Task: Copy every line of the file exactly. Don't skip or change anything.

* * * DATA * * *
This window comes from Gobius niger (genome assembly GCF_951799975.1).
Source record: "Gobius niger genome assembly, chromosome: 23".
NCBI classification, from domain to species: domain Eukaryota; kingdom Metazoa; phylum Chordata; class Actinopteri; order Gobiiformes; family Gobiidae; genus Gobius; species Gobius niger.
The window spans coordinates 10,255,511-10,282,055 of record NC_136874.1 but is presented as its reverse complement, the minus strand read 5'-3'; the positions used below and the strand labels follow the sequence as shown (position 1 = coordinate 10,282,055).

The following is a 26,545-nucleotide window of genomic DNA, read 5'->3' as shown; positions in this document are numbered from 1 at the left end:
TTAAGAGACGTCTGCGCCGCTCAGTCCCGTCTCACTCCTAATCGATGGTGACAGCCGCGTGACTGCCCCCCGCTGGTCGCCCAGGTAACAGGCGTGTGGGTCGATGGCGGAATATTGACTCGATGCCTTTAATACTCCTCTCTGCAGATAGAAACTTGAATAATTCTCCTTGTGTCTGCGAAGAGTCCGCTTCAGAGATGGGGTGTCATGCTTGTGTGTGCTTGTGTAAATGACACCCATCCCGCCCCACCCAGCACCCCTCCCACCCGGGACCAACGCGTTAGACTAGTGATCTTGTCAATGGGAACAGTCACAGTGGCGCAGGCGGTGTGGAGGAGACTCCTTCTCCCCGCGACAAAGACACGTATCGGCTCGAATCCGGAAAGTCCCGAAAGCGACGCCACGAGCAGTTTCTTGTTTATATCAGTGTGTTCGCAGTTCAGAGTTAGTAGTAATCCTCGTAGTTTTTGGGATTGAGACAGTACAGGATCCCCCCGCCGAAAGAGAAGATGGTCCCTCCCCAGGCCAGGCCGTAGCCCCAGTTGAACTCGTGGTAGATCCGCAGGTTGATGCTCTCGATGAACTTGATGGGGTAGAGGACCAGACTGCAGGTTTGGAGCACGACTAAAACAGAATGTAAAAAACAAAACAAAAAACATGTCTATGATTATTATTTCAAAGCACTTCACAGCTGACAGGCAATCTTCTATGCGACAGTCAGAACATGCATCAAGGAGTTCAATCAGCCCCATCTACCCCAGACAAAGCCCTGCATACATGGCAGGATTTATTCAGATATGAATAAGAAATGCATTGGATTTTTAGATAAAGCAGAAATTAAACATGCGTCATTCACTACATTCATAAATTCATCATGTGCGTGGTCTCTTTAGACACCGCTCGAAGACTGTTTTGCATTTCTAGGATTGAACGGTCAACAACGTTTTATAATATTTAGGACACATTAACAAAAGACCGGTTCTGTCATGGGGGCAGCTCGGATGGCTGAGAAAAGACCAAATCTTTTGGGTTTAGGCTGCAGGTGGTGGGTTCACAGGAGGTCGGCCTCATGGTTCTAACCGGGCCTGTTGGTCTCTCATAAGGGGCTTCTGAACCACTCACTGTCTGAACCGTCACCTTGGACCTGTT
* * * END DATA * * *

This window comes from Gobius niger (genome assembly GCF_951799975.1).
Source record: "Gobius niger genome assembly, chromosome: 23".
NCBI classification, from domain to species: domain Eukaryota; kingdom Metazoa; phylum Chordata; class Actinopteri; order Gobiiformes; family Gobiidae; genus Gobius; species Gobius niger.
The window spans coordinates 10,255,511-10,282,055 of record NC_136874.1 but is presented as its reverse complement, the minus strand read 5'-3'; the positions used below and the strand labels follow the sequence as shown (position 1 = coordinate 10,282,055).

The following is a 26,545-nucleotide window of genomic DNA, read 5'->3' as shown; positions in this document are numbered from 1 at the left end:
TTAAGAGACGTCTGCGCCGCTCAGTCCCGTCTCACTCCTAATCGATGGTGACAGCCGCGTGACTGCCCCCCGCTGGTCGCCCAGGTAACAGGCGTGTGGGTCGATGGCGGAATATTGACTCGATGCCTTTAATACTCCTCTCTGCAGATAGAAACTTGAATAATTCTCCTTGTGTCTGCGAAGAGTCCGCTTCAGAGATGGGGTGTCATGCTTGTGTGTGCTTGTGTAAATGACACCCATCCCGCCCCACCCAGCACCCCTCCCACCCGGGACCAACGCGTTAGACTAGTGATCTTGTCAATGGGAACAGTCACAGTGGCGCAGGCGGTGTGGAGGAGACTCCTTCTCCCCGCGACAAAGACACGTATCGGCTCGAATCCGGAAAGTCCCGAAAGCGACGCCACGAGCAGTTTCTTGTTTATATCAGTGTGTTCGCAGTTCAGAGTTAGTAGTAATCCTCGTAGTTTTTGGGATTGAGACAGTACAGGATCCCCCCGCCGAAAGAGAAGATGGTCCCTCCCCAGGCCAGGCCGTAGCCCCAGTTGAACTCGTGGTAGATCCGCAGGTTGATGCTCTCGATGAACTTGATGGGGTAGAGGACCAGACTGCAGGTTTGGAGCACGACTAAAACAGAATGTAAAAAACAAAACAAAAAACATGTCTATGATTATTATTTCAAAGCACTTCACAGCTGACAGGCAATCTTCTATGCGACAGTCAGAACATGCATCAAGGAGTTCAATCAGCCCCATCTACCCCAGACAAAGCCCTGCATACATGGCAGGATTTATTCAGATATGAATAAGAAATGCATTGGATTTTTAGATAAAGCAGAAATTAAACATGCGTCATTCACTACATTCATAAATTCATCATGTGCGTGGTCTCTTTAGACACCGCTCGAAGACTGTTTTGCATTTCTAGGATTGAACGGTCAACAACGTTTTATAATATTTAGGACACATTAACAAAAGACCGGTTCTGTCATGGGGGCAGCTCGGATGGCTGAGAAAAGACCAAATCTTTTGGGTTTAGGCTGCAGGTGGTGGGTTCACAGGAGGTCGGCCTCATGGTTCTAACCGGGCCTGTTGGTCTCTCATAAGGGGCTTCTGAACCACTCACTGTCTGAACCGTCACCTTGGACCTGTT